Turning to the 'Big Bad Wolf' to break down barriers to math

September 1, 2010

Who says 'Little Red Riding Hood' has nothing to do with math?

Certainly not George Gadanidis, whose research at The University of Western Ontario reimagines the fairytale classic to make mathematics fun and accessible for both kids and parents alike - while attempting to dismiss the notion math is akin to the ‘Big Bad Wolf.’

The version he and his daughter Molly perform (seen at: brainyday.ca/fairytales/bigbadwolf.html) explores concepts related to shapes and even and odd numbers, while addressing the subtext of parents who scare their children away from math, based on their own prior negative experiences. (For web site, see:

As a professor in Western’s Faculty of , Gadanidis and his colleagues have long worked to “break the negative cycle of math” by using song, dance and theatre to show how the manipulation and understanding of numbers can be fun. In the process, they hope to encourage people to discuss as they would a book or a movie, and to break down math stigmas that have been perpetuated over generations.

“We’ve all heard children come home from school and answer ‘nothing’ when asked what they learned in math that day,” Gadanidis says. “We hope to begin to change that.”

He is also capitalizing on the emergence of new media, including YouTube, to spread positive messages about mathematics, while providing parents with an interactive framework for working through math equations with their children, and for breaking down communication barriers related to their education.

“We’re using JoyofX.com to start building research performances, so we’re publicly performing our research data, which is a unique thing,” Gadanidis says. “This way, scholarly work is accessible to everyone and creates models teachers can use, which bridges the practical and the theoretical.”

At the end of the day, he hopes to get parents, teachers and children talking about what they are learning in mathematics - in a positive manner, and without the generations-old stereotypes - by scripting lyrics that encourage such discussion, including: “I learned that even numbers/They hide in a rectangle…They play hide-and-seek/Take a look or take a peek/Bet you didn’t know that even numbers/Hide in a rectangle.”

These songs are often accompanied by exercises that use materials like linking tubes or chocolate bars that reinforce the concepts of performing math ideas to parents. “Young kids love to perform, especially when it’s something worth performing,” Gadanidis says.

In the process, Gadanidis hopes to begin to change the impression of math from the public end, creating change in the classroom that leads to changes at home. “Province-wide testing creates stress for Grade 3 students, but teachers want the students to do well, so they’re willing to experiment,” Gadanidis says. “This project focuses on big ideas and communication skills.”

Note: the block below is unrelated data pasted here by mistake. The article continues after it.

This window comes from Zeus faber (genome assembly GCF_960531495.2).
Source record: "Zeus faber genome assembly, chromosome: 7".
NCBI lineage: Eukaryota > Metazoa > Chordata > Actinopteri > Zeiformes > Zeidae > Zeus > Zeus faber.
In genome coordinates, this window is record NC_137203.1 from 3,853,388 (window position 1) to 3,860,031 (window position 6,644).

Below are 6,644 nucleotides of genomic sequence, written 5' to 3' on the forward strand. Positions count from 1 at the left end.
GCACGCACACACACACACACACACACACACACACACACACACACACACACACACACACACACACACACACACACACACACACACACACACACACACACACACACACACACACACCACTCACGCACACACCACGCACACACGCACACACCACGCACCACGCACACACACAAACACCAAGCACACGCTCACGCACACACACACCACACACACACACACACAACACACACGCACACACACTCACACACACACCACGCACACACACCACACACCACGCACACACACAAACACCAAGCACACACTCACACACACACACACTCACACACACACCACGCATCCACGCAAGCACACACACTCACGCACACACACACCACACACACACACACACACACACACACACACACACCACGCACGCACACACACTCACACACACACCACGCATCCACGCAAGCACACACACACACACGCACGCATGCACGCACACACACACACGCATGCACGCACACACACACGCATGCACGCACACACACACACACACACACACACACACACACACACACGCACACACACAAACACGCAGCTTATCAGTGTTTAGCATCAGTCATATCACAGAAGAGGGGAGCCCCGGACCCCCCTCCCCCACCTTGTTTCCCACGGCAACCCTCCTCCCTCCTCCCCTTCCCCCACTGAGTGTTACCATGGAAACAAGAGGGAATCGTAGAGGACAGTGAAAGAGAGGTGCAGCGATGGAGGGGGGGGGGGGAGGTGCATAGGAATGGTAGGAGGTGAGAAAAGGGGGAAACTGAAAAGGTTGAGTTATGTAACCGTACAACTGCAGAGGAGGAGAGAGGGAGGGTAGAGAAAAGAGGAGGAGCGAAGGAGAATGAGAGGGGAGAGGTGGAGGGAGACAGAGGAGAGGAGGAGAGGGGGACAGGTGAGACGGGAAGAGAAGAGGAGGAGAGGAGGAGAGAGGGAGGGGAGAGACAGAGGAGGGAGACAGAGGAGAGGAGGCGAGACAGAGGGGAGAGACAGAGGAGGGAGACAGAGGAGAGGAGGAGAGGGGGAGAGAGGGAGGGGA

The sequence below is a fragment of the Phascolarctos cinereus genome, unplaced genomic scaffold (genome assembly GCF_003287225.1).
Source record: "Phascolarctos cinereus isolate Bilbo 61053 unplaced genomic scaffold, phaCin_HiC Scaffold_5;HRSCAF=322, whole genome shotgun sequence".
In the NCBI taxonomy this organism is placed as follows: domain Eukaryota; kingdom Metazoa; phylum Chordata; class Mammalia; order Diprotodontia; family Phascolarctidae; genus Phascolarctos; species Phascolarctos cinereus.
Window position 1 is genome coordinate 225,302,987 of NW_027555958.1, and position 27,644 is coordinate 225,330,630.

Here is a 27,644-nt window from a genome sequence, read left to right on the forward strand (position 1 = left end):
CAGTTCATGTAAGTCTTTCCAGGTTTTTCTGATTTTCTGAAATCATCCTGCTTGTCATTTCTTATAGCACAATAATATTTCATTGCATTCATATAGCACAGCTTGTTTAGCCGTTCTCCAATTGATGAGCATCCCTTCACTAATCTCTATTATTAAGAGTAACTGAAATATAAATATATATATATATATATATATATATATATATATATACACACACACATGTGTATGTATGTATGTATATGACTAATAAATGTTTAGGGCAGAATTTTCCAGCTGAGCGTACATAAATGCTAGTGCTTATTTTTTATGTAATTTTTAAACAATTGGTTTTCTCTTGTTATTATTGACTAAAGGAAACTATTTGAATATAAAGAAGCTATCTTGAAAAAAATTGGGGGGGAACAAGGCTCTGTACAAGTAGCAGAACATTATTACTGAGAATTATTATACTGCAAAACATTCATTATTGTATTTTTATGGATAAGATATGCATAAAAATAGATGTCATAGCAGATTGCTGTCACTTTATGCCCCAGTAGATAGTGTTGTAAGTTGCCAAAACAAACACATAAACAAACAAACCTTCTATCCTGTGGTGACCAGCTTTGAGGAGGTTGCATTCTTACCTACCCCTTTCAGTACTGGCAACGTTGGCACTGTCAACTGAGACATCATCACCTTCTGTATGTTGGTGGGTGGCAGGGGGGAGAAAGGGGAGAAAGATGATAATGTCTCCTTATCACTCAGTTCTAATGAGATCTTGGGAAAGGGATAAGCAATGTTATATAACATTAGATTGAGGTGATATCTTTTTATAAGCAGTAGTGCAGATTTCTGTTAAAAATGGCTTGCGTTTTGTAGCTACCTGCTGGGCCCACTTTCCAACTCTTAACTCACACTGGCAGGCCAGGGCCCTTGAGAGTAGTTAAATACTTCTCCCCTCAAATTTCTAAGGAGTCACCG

The Social Sciences and Humanities Research Council (SSHRC)-funded project is heavily inter- and cross-disciplinary, often integrating partnerships with writers and poets, mathematicians, scientists and other educators across the country and around the world.

Explore further: Understanding Math Day By Day

Related Stories

Understanding Math Day By Day

July 31, 2007

Parents can help their children understand mathematics by talking about the numbers and figuring used in daily life, preparing them for learning skills and concepts in the classroom, says a University of Arkansas math educator.

Hold the Calculators: Let's Talk About Math!

August 3, 2010

(PhysOrg.com) -- Many children, when learning to read, are encouraged by their teachers to retell all they remember about a story in order to build their comprehension skills. But can similar comprehension strategies be applied ...

Playing the Numbers: Music beats math anxiety, studies find

April 2, 2010

(PhysOrg.com) -- A mother walks her fussy baby around the house, singing and patting his back in time to the lullaby. She might not know it, but her rhythmic patting is her baby's first experience of patterning, a mathematical ...

Can't do math? You are not alone

October 27, 2005

Mayo Clinic researchers say they've determined Math Learning Disorder is common among school-age children, especially among boys.

Sharing Now Might Help Kids Learn Advanced Math Later

May 21, 2008

Sharing might help young children become better people, but it might also make them better at math, according to preliminary findings of a study being conducted at North Carolina State University.

Recommended for you

You and some 'cavemen' get a genetic checkup

August 23, 2017

Had an arrow in his back not felled the legendary Iceman some 5,300 years ago, he would have likely dropped dead from a heart attack. Written in the DNA of his remains was a propensity for cardiovascular disease.

Mayweather will beat McGregor, neuroscience predicts

August 23, 2017

In Las Vegas, on August 26, the unbeaten American boxer Floyd Mayweather Jr and the immensely popular Irishman Conor McGregor will face off in a boxing ring, where only striking with hands while standing is allowed. It would ...

Industrial "edge cities" have helped China grow

August 18, 2017

China's massive investment in industrial parks has paid economic dividends while reshaping the urban areas where they are located, according to a newly published study co-authored by an MIT expert on urban economics.


Please sign in to add a comment. Registration is free, and takes less than a minute. Read more

Click here to reset your password.
Sign in to get notified via email when new comments are made.